US elections and the catholic vote
Up until now, the only religious group anyone reported on was evangelicals. How much support they were or were not giving Donald Trump was minutely analyzed, but no one cared how Catholics were voting in primaries.
The media forgot that steadfast support of Republican Catholics was essential to the nominations of Mitt Romney and John McCain. But this year, we don't really know how Catholic Republicans voted in primaries because no one asked them. The exit polls only asked about evangelicals.
It is as if reporters listened to the first half of E.J. Dionne's comment - "There is no Catholic vote" - without hearing the second half - "and it is important." What he meant was that Catholics do not vote as a block, but they can determine the outcome of an election. After all, they make up one quarter of the electorate.
Catholics have voted for the winner in almost every presidential election since 1932. If Democrats lose Catholics, they cannot win the election.
What caught the media's attention was a series of recent polls that actually asked Catholic voters what they thought and for whom were they going to vote.
A new poll from the Public Religion Research Institute (PRRI) showed Clinton leading Trump by 23 points among Catholics (55 percent to 32 percent). Likewise, a Washington Post-ABC News poll gave Clinton a 27 point lead among Catholics (61 percent to 34 percent).
As Donald would say, this is a "huuuge" lead, especially when one looks at how President Obama did with Catholics four years ago.
Clinton is doing four points better than Obama with all voters, but she is doing 25 points better with Catholic voters in the Post-ABC poll. This is the biggest shift for any demographic group in the poll.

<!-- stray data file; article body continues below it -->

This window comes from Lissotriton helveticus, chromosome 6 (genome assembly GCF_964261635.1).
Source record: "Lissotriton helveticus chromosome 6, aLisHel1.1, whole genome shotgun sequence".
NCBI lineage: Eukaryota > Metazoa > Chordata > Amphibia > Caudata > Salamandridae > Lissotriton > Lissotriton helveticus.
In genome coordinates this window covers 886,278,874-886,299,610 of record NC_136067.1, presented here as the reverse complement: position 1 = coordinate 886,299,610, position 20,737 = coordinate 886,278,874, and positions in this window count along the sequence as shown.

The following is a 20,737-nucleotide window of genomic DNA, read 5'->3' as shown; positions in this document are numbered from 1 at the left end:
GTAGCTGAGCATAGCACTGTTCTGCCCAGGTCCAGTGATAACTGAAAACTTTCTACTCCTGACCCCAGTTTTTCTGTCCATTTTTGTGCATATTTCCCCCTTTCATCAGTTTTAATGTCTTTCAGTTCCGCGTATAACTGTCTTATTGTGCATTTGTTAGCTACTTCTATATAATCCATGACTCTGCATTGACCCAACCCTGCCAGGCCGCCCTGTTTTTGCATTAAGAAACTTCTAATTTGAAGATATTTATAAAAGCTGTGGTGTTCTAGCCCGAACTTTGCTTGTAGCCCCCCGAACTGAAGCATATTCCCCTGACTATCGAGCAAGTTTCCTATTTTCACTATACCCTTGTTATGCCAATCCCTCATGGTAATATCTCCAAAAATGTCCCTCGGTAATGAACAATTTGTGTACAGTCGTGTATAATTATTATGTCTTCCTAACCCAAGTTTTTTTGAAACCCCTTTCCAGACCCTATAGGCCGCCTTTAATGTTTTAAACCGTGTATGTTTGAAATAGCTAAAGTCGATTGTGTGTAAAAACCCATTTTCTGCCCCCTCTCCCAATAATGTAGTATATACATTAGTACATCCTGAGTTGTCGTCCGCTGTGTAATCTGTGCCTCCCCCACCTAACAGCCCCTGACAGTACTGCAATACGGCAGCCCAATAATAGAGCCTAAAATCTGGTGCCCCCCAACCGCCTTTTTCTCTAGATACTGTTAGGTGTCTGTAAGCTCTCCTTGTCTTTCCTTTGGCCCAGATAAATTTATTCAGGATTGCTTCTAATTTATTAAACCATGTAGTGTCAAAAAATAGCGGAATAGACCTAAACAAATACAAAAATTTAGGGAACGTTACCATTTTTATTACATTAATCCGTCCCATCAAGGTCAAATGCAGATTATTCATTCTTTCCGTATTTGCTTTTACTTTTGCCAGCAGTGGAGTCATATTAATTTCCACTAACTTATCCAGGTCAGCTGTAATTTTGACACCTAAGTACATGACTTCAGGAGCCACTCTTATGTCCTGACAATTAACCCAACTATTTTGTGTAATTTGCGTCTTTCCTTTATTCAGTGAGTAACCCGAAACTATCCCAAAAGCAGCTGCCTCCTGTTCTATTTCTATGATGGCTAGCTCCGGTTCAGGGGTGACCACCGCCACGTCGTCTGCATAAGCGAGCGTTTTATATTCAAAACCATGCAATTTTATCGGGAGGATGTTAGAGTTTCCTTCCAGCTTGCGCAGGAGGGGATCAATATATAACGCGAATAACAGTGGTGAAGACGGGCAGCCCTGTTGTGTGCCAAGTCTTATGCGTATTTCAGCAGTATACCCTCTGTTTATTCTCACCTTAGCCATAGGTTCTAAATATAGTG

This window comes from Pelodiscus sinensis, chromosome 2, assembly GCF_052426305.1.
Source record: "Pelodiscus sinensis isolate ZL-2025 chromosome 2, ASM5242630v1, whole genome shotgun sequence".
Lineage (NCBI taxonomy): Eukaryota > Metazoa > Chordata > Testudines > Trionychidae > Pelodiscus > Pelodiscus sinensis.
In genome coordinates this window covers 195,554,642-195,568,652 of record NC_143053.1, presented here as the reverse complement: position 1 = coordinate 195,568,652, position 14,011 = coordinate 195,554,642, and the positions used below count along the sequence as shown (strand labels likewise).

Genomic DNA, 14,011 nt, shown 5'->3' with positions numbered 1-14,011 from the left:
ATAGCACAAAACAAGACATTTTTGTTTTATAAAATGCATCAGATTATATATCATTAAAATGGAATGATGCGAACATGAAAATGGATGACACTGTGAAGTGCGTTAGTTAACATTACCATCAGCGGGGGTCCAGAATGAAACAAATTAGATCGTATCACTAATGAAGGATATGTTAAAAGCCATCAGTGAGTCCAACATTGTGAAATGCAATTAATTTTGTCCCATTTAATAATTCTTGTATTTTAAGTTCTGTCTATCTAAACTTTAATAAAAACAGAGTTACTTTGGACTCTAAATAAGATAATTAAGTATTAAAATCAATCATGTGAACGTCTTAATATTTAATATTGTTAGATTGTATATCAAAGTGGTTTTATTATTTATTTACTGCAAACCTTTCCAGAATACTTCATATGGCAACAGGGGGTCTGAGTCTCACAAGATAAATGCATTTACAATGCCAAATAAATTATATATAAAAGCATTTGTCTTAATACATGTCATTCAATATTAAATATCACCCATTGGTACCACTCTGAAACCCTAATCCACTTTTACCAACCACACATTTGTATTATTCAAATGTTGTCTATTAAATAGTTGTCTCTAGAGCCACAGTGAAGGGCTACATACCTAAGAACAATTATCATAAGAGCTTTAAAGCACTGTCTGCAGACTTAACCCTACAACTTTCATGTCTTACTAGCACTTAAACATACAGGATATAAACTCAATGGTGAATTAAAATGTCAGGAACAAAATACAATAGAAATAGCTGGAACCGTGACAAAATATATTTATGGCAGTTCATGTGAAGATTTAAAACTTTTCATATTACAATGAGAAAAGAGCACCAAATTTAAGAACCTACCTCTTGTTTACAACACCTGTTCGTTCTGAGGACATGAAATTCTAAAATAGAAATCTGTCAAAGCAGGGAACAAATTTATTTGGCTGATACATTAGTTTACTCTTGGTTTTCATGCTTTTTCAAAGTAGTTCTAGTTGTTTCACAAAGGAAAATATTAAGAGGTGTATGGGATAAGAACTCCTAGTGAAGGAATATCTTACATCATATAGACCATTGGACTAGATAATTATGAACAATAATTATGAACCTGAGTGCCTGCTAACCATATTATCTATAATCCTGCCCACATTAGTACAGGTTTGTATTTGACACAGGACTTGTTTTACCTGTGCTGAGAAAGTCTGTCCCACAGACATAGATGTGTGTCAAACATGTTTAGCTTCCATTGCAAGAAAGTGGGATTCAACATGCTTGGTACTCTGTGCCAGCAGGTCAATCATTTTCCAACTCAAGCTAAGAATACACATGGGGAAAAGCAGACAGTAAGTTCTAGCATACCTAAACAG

The only group that matches this shift is college-educated white women, whose alienation from Trump has been well covered in the media. My guess is that if pollsters looked at Catholic college-educated white women, the shift would be even greater.
The Catholic vote is not monolithic
Hispanic Catholics have been pushed into the arms of the Democratic Party by anti-immigrant rhetoric from Republican politicians, especially Trump. It is no surprise that Clinton is supported by 76 percent of non-white Catholics (who are mostly Hispanic) in the PRRI poll, with Trump getting only 13 percent.
But this does not fully explain why Trump is doing so much worse than Romney among Catholics. Hispanic Catholics were solidly in the Republican camp four years ago.
The big difference is among white Catholics, according to the Post-ABC poll, who gave Romney a 19 point lead over Obama but now give Clinton a six point lead. Support for Clinton has been growing among white Catholics who favored Trump over Clinton by 56 to 29 percent back in March but now support her by 51 to 45 percent in the Post-ABC poll.
What is responsible for this change?
Most commentators say it is less about liking Hillary as worrying about the Donald. The more they heard him, the more Catholics were turned off. His anti-immigrant rhetoric not only alienated Hispanic Catholics, it also hurt him with white Catholics who realized that most of these immigrants are their Catholic brothers and sisters.
In addition, they remember the stories they heard about the discrimination faced by their parents, grandparents, or great grandparents when they first came to this country.
Finally, like the rest of the country, as the election draws near, Catholics conclude that although Trump is fun to watch, he is not presidential.
If Clinton wins by a landslide, it will be because she won back white Catholics to the Democratic side. These voters will also be important in the swing districts and swing states that will determine the makeup of the House of Representatives and the Senate.
After ignoring the Catholic vote for more than a year, it is nice to see the media once again take it seriously.
Fr. Thomas J. Reese sj
In 2014, Father Reese was appointed by President Obama to the U.S. Commission on International Religious Freedom. He was elected to a one-year term as chair of the commission in June 2016.
This article was initially published in the National Catholic Reporter.
The views expressed in europeinfos are those of the authors and do not necessarily represent the position of COMECE and the Jesuit European Office.